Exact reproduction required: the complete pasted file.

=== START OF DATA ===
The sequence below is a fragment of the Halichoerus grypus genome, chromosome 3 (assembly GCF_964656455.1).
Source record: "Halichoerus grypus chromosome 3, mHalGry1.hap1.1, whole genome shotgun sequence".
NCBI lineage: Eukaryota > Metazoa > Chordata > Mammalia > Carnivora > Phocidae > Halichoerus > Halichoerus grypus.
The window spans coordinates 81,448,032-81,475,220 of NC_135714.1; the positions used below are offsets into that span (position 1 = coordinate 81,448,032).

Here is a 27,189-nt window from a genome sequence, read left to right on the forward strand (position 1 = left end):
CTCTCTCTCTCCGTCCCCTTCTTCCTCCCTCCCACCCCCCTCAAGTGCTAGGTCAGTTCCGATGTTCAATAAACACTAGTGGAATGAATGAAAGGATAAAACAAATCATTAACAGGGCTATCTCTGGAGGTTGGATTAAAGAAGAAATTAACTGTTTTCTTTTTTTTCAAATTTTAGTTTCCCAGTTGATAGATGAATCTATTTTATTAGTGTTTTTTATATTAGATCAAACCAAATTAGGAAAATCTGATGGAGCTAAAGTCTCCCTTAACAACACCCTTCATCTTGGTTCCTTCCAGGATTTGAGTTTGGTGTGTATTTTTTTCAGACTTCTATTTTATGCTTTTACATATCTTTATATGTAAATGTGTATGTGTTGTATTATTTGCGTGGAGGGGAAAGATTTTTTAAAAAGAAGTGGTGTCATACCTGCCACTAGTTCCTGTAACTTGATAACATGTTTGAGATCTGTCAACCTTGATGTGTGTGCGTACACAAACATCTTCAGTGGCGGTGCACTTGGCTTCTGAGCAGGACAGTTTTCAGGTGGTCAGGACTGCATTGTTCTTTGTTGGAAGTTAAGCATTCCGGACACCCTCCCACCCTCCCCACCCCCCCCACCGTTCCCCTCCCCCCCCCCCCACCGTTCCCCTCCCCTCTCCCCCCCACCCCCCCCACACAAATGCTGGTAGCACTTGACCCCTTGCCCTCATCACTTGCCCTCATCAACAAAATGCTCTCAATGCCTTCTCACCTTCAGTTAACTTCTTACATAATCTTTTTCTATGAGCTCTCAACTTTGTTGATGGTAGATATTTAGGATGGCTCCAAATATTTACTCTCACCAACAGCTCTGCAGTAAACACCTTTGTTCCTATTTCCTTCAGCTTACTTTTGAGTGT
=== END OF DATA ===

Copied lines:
The sequence below is a fragment of the Halichoerus grypus genome, chromosome 3 (assembly GCF_964656455.1).
Source record: "Halichoerus grypus chromosome 3, mHalGry1.hap1.1, whole genome shotgun sequence".
NCBI lineage: Eukaryota > Metazoa > Chordata > Mammalia > Carnivora > Phocidae > Halichoerus > Halichoerus grypus.
The window spans coordinates 81,448,032-81,475,220 of NC_135714.1; the positions used below are offsets into that span (position 1 = coordinate 81,448,032).

Here is a 27,189-nt window from a genome sequence, read left to right on the forward strand (position 1 = left end):
CTCTCTCTCTCCGTCCCCTTCTTCCTCCCTCCCACCCCCCTCAAGTGCTAGGTCAGTTCCGATGTTCAATAAACACTAGTGGAATGAATGAAAGGATAAAACAAATCATTAACAGGGCTATCTCTGGAGGTTGGATTAAAGAAGAAATTAACTGTTTTCTTTTTTTTCAAATTTTAGTTTCCCAGTTGATAGATGAATCTATTTTATTAGTGTTTTTTATATTAGATCAAACCAAATTAGGAAAATCTGATGGAGCTAAAGTCTCCCTTAACAACACCCTTCATCTTGGTTCCTTCCAGGATTTGAGTTTGGTGTGTATTTTTTTCAGACTTCTATTTTATGCTTTTACATATCTTTATATGTAAATGTGTATGTGTTGTATTATTTGCGTGGAGGGGAAAGATTTTTTAAAAAGAAGTGGTGTCATACCTGCCACTAGTTCCTGTAACTTGATAACATGTTTGAGATCTGTCAACCTTGATGTGTGTGCGTACACAAACATCTTCAGTGGCGGTGCACTTGGCTTCTGAGCAGGACAGTTTTCAGGTGGTCAGGACTGCATTGTTCTTTGTTGGAAGTTAAGCATTCCGGACACCCTCCCACCCTCCCCACCCCCCCCACCGTTCCCCTCCCCCCCCCCCCACCGTTCCCCTCCCCTCTCCCCCCCACCCCCCCCACACAAATGCTGGTAGCACTTGACCCCTTGCCCTCATCACTTGCCCTCATCAACAAAATGCTCTCAATGCCTTCTCACCTTCAGTTAACTTCTTACATAATCTTTTTCTATGAGCTCTCAACTTTGTTGATGGTAGATATTTAGGATGGCTCCAAATATTTACTCTCACCAACAGCTCTGCAGTAAACACCTTTGTTCCTATTTCCTTCAGCTTACTTTTGAGTGT